Native New Mexican Gabriel Mendez has been making and mending clothes for years. But his recent move to Taos, along with the launch of his clothing label, has given him a new path for creative expression.

“We make spiritual clothing for spiritual people,” he said.

Mendez, 37, grew up in Las Cruces. As a young man, he moved to San Juan Island near Seattle, Washington, and worked as a tailor. Six months ago, he moved to Taos – where his sister lives – and established El Campo Clothing Company.

“The name pays homage to the fields where the fibers for clothing come from,” said Mendez. “I try to use as much natural-fiber fabric as possible.”

He works with cotton, sheep’s wool – and soon – hemp and bamboo. “In some instances, I use deadstock (leftover fabric) or vintage fabric (found at thrift stores and estate sales) that would have otherwise been headed for a landfill,” he said. “I try not to use new or conventional fabric.”

From it, he makes pants, shirts, shawls, tote bags and more for both men and women. “I specialized in pants for a long time – I made custom jeans, and that ended up being fairly lucrative for me,” said Mendez.

“But since I arrived in Taos, I set a boundary with myself – that I was not going to do any more custom work or alterations,” he said. “The end goal is to be able to produce a collection of clothing that’s inspired by my creativity, and what’s inside of me.”

Animated by Gee’s Bend quilts – created by African-American women in Alabama that feature bold geometric shapes in surprising patterns – Mendez has begun to develop his own visual vocabulary based on similar types of color blocks.

He said their work “speaks to something very spiritual, something very sacred. These compositions somehow become transcendent.” Mendez also finds inspiration in Tibetan prayer flags and the transcendental painters of Taos.

“That – to a large degree – is what informs my process,” said Mendez. “I didn’t go to art school to learn design – I picked that up along the way. I taught myself to sew in the middle of college, specifically to start repairing people’s clothes. It was always from a very functional standpoint for me.”

Mendez earned an undergraduate degree in German at the University of New Mexico–Albuquerque, and later studied clothing, textiles and fashion merchandising at New Mexico State University–Las Cruces. “There, I learned the principles of design, and I was like, 'Oh, I’ve been doing this all along.' ”

About a year ago, Mendez inherited a large inventory of buttons from a friend whose mother-in-law had passed away – she, too, had owned a sewing business. “Some very whimsical, some very utilitarian,” he said.

Mendez said he sometimes starts to design a new garment based on the fabric, buckles and buttons he has, and other times, he’s designing from an inner vision. “It’s an ongoing journey.”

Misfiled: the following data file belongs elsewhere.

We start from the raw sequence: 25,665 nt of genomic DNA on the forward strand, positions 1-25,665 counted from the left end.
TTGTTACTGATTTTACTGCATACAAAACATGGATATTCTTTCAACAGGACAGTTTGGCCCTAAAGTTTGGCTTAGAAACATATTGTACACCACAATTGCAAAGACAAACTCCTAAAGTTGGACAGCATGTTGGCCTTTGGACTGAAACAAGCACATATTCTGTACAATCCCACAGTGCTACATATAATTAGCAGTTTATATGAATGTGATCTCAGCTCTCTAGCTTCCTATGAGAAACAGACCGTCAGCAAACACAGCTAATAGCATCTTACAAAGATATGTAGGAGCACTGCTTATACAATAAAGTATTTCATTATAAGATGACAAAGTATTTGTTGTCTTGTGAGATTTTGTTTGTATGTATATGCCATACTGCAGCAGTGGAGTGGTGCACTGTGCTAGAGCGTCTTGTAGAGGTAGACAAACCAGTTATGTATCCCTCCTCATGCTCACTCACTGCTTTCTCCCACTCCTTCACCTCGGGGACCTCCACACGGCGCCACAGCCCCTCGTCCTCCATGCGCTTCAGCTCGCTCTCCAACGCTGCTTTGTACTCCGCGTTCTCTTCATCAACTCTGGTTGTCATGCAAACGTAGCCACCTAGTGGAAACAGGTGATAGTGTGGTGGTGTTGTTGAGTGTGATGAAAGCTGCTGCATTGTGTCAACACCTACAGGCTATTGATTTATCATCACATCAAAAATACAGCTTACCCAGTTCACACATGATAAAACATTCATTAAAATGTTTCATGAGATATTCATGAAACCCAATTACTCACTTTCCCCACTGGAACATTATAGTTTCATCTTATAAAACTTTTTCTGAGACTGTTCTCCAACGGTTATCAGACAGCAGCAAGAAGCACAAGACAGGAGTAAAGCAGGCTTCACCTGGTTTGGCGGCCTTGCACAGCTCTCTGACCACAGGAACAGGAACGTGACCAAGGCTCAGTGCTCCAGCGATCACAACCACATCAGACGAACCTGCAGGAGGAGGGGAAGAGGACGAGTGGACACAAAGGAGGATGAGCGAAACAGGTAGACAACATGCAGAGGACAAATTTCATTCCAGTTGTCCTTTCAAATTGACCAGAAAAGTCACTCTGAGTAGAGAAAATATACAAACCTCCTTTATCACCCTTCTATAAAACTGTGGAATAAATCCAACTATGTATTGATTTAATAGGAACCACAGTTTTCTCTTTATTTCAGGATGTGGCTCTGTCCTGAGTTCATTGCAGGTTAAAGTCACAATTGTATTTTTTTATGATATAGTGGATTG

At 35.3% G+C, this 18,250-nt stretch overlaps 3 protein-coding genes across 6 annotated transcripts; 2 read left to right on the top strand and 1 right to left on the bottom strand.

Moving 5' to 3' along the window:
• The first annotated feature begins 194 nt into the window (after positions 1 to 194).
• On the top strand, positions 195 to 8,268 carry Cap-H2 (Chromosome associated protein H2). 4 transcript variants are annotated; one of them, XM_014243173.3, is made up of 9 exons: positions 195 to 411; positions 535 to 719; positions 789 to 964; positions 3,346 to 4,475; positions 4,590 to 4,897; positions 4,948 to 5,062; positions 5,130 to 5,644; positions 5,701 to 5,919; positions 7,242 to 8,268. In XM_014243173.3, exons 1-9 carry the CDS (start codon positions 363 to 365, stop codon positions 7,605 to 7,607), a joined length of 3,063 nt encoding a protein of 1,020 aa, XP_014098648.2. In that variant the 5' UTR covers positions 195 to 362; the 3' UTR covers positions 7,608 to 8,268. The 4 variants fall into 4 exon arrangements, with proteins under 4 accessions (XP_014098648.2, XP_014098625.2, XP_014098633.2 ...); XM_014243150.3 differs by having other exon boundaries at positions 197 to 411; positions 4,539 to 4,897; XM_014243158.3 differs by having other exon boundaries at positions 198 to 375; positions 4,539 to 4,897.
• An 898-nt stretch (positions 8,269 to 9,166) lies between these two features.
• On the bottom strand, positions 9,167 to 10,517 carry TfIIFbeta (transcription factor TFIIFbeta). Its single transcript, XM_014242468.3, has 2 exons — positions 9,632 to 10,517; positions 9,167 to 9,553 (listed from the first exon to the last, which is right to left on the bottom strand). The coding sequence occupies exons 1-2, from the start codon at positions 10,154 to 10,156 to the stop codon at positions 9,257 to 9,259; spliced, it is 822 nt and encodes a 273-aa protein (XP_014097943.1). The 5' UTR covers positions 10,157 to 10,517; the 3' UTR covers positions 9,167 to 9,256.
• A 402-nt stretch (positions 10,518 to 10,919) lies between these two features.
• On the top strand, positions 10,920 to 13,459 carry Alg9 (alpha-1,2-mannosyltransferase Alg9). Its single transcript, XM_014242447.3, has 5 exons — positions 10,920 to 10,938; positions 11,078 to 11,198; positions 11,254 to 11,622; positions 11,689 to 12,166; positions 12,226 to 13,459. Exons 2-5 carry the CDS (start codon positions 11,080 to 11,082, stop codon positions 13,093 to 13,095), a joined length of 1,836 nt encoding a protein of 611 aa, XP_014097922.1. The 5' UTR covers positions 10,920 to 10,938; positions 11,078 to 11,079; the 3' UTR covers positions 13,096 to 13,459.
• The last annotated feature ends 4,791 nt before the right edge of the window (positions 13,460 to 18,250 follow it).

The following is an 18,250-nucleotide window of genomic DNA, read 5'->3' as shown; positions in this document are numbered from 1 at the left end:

When he moved back to New Mexico, Mendez brought his collection of sewing machines with him. “Moving across the country with nine industrial sewing machines was not easy,” he said.

The gem in his collection is the Union Special 35800 DQ. “It’s called an off-the-arm sewing machine. It’ll plow through three-eighths-of-an-inch thick seams of denim,” he said.

“It’s a beautiful machine, but it’s huge – as tall as I am. It probably weighs twice as much as I do: 250-300 pounds. So it’s just a beast,” said Mendez.

He also has a Singer bartacker, used to put on belt loops, a straight stitch machine, and a chain stitch machine. “None of this is electronic – they’re all mechanical.” He’s even got a machine just for making buttonholes.

“What’s unique about industrial sewing machines – it’s not like a home machine where you can change the dial and have it do a new stitch,” he said. “An industrial machine does one thing and one thing only.”

“It does it fast, and it does it well, and it does it very strong,” said Mendez.

His studio is located in an old church named "the heart of the sacred" building at 522 Paseo del Pueblo Norte, Suite D, at the edge of the historic district. He shares the space with two healing practitioners and an energy worker. “So there’s just lots of healing, spiritual vibes that come out of here,” said Mendez.

Now that he has developed a collection, Mendez plans to sell his work at local festivals and art markets, including Taos Folk this year. He also has a shop within his studio. “I now have two full racks, and shelves, and display boxes.”

“It looks like a shop, and that’s something that I’m very proud to have manifested – that was something that I envisioned,” he said. “These garments have definitely been imbued with some – for lack of a better word – with some Juju – with some spirituality,” said Mendez. “With good, positive vibes.”

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